“Ohhhh,” I responded slowly. “That’s a chair under there? I always thought that was just a giant pile of Mom’s clothes.” Foster stifled a laugh. “Just don’t let her hear you say that,” he said. “Well,” Foster said briskly, after Dusty had answered his questions to our satisfaction. “Let’s get this show on the road. I’m anxious to see how many cacti we can find.” “Come on, Dusty,” I said to our new friend. “Stick with me and you won’t get lost!”After walking for what seemed like forever, we finally came to a sign we had never seen before. “Wow, a turtle crossing!” Dusty exclaimed. “I hope we see some turtles!” Foster and I agreed. Other than the ones Mom painted for the back yard, we had never seen a turtle before.We didn’t have long to wait. A minute later we saw a giant desert tortoise just miss being hit by a huge semi! We all stopped in our tracks, terrified. “Whew, that was a close one!” the tortoise panted as the truck roared past. “Good thing I’m pretty fast for a tortoise. Hey, who are you?” We explained who we were and what we were doing there. “Cacti, eh?” remarked our new friend. “I know all about them. And I know where they all are. Come on, I’ll give you a ride!” It was a little crowded but we all managed to climb up on the tortoise’s back. As we rode, he explained all the different cacti to us. “Do Joshua trees count as cactus?” Foster asked. “That’s a good question,” our friend replied. “It’s a type of yucca plant, so it is a succulent, and cactus are succulents too. But they only grow in the Mojave Desert.” Foster and I exchanged glances. “We’ve been there,” I offered, “but we don’t want to go back.”“Wow!” Dusty said as we approached a huge cactus by the ocean. “I never knew there were cactus at the beach!” Our tortoise guide laughed jovially. “Yes, these are in the Canary Islands in Spain. There are lots of places where cacti live near the ocean. These are related to noplaes, actually.” “Oh yeah!” we responded in unison. “We almost forgot! That’s why we came on this trip, to learn about nopales!” Dusty looked puzzled. “I just came along for the ride,” he said. “Would it be too much trouble to take us to see them?” I asked, trying to keep us on the subject. The tortoise shrugged, nearly knocking us all off his back in the process. “Oh, sorry, guys,” he apologized. “Didn’t mean to do that. Nopales aren’t hard to find. I know where they are. We can be there in no time.”Soon we arrived at a huge patch of nopales. They were even taller than the ones at Carlos and Kate’s. “How do you like these?” our friend asked proudly. “Here, I’ll hold the ladder while you guys climb up to get a better look!” We climbed the ladder carefully. “Dude, don’t wiggle the ladder!” Foster said. “You know there’s always an element of risk!”After that we were able to tour a facility where nopales are prepared for sale. “These are delicious,” our guide said, munching on a fresh nopal pad. “You should try it!” Foster and Dusty winced. “Sounds…um…interesting,” Dusty said politely. I was interested. “Does it taste like delicious bamboo?” I asked. The tortoise shrugged again. “Don’t know. Never tried it,” he replied with his mouth full. The rest of the day was spent learning about more cacti and enjoying the company of our new friend. We even had time for a quick game of hide-and-seek before we had to start for home.Once we got home we all decided to relax and have some quiet time. “Thanks for letting me go on your trip with you,” Dusty said. “You guys are really fun to be around.”“No problem, Dust,” I replied lazily. “Any time you want to go with us, we’d be glad to have you!”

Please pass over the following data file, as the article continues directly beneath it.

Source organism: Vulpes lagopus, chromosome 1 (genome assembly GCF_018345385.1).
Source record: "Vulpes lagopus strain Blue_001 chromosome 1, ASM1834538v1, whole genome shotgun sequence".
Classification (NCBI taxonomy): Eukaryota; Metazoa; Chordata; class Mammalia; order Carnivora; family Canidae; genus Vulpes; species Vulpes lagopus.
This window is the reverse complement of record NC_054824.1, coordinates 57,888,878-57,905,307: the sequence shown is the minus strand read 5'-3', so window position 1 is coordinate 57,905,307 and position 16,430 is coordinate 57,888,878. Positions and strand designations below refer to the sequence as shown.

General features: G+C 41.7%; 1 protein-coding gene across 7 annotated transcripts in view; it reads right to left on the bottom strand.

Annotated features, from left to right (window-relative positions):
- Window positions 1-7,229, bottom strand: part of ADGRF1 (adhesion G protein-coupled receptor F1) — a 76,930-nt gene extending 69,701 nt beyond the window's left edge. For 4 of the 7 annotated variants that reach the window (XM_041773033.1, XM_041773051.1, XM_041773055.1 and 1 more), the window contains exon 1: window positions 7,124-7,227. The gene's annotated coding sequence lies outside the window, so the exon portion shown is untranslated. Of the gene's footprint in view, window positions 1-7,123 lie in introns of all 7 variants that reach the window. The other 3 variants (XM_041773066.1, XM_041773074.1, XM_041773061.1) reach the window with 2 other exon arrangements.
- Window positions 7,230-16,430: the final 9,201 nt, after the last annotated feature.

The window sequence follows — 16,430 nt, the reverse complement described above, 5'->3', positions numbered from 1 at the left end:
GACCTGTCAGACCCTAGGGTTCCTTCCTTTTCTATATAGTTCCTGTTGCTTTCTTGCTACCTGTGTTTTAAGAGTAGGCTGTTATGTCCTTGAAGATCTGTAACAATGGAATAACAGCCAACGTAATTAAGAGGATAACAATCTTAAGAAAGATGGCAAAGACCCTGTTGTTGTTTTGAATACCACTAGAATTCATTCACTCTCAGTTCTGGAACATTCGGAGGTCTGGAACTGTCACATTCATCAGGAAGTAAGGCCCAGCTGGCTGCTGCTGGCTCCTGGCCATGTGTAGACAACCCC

Author’s note: Thanks to www.pixabay.com for the background photos. We don’t claim to know the difference between a turtle and a tortoise, nor are we sure if you can say cactuses instead of cacti. And we never found out whether Joshua trees count as cactus or not. But we do know pretty much everything else.